This fascinating pre-war split single bike is in good shape and should not be missing in any Puch collection.Puch automobiles were successful at the pre-war Österreichische Alpenfahrt rally and from 1913, the four-cylinder 38 PS (horsepower) Type VIII Alpenwagen was manufactured in Graz. During World War I, Puch became an important vehicle supplier to the Austro-Hungarian Army.
The Puch green and white chequered badge is in the colours of the Steyr town flag and is very similar in concept to the BMW badge, which is in the colours of the Bavarian flag. With the collapse of the Austro-Hungarian empire following the War, the market for automobiles shrank and production was discontinued. However, again in 1919, the new Type XII Alpenwagen was developed.
In 1923 the Italian engineer and FIAT agent Giovanni Marcellino is said to have been sent by the banks to wind up the Puch factory in Graz. Instead of which, within a few weeks he had settled down to live in the town, designing and then producing a new version of the split-single.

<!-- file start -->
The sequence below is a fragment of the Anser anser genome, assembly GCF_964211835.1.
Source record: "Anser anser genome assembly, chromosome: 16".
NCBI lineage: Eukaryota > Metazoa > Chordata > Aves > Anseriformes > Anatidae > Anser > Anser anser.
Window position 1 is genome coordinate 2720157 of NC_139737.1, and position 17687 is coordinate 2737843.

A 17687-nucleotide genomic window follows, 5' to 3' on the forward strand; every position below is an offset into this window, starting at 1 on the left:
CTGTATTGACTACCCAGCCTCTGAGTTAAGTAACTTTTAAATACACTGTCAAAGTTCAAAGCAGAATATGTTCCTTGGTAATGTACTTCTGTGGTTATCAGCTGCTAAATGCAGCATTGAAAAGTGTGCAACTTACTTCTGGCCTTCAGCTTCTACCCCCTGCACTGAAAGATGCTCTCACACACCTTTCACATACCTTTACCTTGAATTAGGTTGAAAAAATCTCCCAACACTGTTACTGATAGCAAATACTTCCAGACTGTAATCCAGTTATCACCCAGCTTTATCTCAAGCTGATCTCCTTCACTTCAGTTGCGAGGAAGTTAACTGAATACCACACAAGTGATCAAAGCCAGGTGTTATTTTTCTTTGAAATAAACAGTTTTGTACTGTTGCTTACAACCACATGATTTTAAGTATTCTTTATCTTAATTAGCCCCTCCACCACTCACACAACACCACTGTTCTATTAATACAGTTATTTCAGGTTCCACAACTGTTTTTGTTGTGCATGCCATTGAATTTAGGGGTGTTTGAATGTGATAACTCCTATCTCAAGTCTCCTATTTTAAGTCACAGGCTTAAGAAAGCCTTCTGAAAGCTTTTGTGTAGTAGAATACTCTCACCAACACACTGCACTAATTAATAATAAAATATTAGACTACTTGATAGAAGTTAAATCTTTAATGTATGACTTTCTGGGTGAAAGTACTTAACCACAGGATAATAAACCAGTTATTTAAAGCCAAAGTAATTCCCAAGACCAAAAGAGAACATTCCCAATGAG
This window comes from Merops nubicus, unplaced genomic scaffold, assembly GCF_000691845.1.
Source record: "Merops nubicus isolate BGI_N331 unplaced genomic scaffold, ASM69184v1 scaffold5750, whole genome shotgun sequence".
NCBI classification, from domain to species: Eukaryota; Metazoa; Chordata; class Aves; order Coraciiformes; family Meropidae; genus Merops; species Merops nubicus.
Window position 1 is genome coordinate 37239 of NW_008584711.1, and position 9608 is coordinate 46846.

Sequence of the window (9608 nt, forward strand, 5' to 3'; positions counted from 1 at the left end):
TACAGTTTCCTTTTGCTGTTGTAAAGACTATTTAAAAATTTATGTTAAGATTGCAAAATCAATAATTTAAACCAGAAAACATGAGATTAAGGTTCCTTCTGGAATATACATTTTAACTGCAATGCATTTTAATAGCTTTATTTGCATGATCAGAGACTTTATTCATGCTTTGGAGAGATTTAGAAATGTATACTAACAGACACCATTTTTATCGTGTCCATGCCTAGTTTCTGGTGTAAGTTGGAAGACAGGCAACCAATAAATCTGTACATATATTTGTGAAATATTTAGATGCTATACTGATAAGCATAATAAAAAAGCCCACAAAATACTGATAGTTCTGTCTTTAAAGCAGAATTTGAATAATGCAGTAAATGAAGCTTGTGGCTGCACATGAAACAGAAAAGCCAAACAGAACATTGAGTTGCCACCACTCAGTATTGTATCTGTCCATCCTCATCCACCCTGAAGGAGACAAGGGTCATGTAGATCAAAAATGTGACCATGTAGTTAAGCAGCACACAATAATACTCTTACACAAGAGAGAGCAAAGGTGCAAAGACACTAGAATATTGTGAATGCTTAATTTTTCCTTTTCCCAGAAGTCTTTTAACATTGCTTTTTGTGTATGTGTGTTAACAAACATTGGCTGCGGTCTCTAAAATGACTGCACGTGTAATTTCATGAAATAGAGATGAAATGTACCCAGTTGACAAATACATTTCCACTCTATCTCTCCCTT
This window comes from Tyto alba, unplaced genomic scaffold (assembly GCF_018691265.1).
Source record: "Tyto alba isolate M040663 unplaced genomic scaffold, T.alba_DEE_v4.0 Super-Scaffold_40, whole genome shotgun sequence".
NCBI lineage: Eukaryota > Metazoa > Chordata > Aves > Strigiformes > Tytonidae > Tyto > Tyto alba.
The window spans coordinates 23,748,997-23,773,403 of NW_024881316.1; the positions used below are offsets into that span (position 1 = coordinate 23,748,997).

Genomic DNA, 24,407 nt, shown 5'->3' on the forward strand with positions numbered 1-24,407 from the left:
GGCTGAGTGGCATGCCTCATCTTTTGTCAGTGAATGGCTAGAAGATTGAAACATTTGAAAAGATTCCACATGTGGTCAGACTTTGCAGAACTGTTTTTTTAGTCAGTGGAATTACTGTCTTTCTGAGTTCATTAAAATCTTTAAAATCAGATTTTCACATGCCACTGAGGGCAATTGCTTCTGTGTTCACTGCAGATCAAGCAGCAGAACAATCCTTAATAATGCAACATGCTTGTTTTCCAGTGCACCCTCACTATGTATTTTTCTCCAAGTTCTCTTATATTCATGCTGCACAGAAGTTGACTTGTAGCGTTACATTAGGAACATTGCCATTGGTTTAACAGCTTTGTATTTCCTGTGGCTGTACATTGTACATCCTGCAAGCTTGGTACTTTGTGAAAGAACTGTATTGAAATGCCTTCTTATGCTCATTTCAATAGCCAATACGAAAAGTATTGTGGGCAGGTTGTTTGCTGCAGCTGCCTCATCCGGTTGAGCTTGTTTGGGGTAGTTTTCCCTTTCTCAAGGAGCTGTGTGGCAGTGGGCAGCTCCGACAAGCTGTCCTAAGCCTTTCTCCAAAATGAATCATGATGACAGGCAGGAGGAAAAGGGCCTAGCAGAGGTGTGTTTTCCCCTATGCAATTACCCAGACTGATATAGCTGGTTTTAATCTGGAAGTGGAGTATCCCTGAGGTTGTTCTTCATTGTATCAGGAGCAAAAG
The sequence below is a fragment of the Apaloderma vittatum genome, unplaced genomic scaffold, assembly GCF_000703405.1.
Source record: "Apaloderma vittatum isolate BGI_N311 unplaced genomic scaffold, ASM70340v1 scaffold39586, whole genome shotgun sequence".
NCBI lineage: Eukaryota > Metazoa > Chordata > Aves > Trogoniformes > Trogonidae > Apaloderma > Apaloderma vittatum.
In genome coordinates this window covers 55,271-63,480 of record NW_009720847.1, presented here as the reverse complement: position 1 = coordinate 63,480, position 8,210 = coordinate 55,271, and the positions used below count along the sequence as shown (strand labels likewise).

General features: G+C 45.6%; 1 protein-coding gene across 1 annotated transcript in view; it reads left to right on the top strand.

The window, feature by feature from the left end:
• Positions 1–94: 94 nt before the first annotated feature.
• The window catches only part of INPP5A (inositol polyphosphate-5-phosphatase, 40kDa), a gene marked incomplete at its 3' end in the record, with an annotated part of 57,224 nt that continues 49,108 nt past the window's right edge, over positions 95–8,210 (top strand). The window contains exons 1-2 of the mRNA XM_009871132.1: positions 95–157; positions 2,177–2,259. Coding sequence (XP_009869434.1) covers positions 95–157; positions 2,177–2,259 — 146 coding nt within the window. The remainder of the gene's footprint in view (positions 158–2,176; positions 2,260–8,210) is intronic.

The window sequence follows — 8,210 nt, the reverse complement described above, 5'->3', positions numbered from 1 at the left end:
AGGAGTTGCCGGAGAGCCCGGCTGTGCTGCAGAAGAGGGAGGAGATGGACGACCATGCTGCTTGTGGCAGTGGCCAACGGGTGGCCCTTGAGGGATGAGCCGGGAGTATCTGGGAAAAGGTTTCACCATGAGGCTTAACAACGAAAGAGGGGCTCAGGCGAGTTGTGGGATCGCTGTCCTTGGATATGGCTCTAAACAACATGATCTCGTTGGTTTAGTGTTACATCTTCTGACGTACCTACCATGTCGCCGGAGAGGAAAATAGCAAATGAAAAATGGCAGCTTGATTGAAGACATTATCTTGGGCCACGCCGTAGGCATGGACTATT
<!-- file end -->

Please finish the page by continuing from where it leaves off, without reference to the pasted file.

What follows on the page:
Taking his inspiration from industrial counter-piston engines, the new engine benefited from the improved breathing of the Italian original, to which he added asymmetric port timing. In 1931 Puch won the German Grand Prix with a supercharged split-single, though in subsequent years the split-singles of DKW did better. In 1928 the company merged with Austro-Daimler into the new Austro-Daimler-Puchwerke. This company in its turn merged in 1934 with Steyr-Werke AG to form the Steyr-Daimler-Puch conglomerate.Model: 220.Year: 192.Displacement: 223 cc.Cylinder: 1 – split single.Engine type: 2-stroke.Bore / Stroke: 45 x 70 mm.Power: 4.5hp @ 3.500 rpm.Weight: 83 kg.